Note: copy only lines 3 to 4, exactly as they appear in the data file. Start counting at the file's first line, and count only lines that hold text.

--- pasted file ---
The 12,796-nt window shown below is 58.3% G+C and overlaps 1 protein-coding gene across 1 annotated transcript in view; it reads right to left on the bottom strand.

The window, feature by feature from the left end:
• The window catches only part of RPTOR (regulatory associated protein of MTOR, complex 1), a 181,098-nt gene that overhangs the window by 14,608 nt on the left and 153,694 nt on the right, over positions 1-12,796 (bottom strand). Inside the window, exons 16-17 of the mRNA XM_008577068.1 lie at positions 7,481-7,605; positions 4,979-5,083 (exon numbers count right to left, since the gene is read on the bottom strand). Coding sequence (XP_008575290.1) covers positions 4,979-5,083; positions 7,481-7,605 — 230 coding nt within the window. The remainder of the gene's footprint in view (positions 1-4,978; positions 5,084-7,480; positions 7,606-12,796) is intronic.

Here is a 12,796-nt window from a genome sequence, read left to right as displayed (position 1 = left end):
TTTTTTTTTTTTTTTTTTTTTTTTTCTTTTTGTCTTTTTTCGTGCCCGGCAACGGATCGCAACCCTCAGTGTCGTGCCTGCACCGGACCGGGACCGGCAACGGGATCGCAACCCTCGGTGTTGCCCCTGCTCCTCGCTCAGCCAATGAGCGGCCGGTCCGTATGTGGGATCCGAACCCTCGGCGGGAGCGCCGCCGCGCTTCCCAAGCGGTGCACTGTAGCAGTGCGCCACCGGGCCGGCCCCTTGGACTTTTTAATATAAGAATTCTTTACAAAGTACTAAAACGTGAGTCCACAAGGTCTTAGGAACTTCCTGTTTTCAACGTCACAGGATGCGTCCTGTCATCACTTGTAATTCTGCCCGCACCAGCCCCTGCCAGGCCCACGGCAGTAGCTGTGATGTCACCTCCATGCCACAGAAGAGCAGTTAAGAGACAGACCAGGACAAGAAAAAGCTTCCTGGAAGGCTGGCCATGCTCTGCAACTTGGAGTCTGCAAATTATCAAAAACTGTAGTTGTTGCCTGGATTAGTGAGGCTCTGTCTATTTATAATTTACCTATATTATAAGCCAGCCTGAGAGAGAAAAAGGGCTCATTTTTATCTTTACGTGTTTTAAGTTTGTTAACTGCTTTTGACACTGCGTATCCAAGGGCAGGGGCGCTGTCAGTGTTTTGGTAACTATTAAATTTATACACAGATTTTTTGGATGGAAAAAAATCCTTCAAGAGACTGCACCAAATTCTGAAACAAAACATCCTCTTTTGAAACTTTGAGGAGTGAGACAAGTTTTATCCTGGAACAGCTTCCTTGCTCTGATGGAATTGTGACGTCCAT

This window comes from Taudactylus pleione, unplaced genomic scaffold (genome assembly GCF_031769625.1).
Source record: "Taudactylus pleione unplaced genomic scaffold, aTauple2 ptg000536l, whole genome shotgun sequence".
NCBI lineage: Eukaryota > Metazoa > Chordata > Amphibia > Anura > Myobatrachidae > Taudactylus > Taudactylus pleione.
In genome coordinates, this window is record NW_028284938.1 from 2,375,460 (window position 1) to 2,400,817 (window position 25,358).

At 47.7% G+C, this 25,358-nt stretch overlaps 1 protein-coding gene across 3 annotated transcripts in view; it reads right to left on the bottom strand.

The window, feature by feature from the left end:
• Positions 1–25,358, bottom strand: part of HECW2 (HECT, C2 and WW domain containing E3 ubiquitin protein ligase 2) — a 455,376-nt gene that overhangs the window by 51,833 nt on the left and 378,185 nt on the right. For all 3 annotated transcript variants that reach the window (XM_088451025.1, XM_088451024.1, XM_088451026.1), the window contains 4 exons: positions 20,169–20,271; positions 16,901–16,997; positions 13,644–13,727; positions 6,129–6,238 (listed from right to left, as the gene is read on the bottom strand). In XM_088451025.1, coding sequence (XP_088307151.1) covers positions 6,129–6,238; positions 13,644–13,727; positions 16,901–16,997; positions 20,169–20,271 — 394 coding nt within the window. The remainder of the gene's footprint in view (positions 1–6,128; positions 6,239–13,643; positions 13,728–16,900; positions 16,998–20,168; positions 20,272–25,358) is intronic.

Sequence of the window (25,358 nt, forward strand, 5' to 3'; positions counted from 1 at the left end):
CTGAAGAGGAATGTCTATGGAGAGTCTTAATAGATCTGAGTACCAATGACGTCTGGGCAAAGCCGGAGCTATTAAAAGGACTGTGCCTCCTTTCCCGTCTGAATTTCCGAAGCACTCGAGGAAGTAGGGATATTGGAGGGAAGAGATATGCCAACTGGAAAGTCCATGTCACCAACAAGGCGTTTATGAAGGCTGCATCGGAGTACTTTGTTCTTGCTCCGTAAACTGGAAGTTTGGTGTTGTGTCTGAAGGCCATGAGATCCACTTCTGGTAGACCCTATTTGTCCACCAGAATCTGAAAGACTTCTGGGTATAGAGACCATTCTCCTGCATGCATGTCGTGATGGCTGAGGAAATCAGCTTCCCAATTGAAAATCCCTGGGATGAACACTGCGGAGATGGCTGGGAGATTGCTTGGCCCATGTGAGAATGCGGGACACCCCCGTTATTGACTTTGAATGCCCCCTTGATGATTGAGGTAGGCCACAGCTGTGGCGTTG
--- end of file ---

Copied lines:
• The window catches only part of RPTOR (regulatory associated protein of MTOR, complex 1), a 181,098-nt gene that overhangs the window by 14,608 nt on the left and 153,694 nt on the right, over positions 1-12,796 (bottom strand). Inside the window, exons 16-17 of the mRNA XM_008577068.1 lie at positions 7,481-7,605; positions 4,979-5,083 (exon numbers count right to left, since the gene is read on the bottom strand). Coding sequence (XP_008575290.1) covers positions 4,979-5,083; positions 7,481-7,605 — 230 coding nt within the window. The remainder of the gene's footprint in view (positions 1-4,978; positions 5,084-7,480; positions 7,606-12,796) is intronic.

Here is a 12,796-nt window from a genome sequence, read left to right as displayed (position 1 = left end):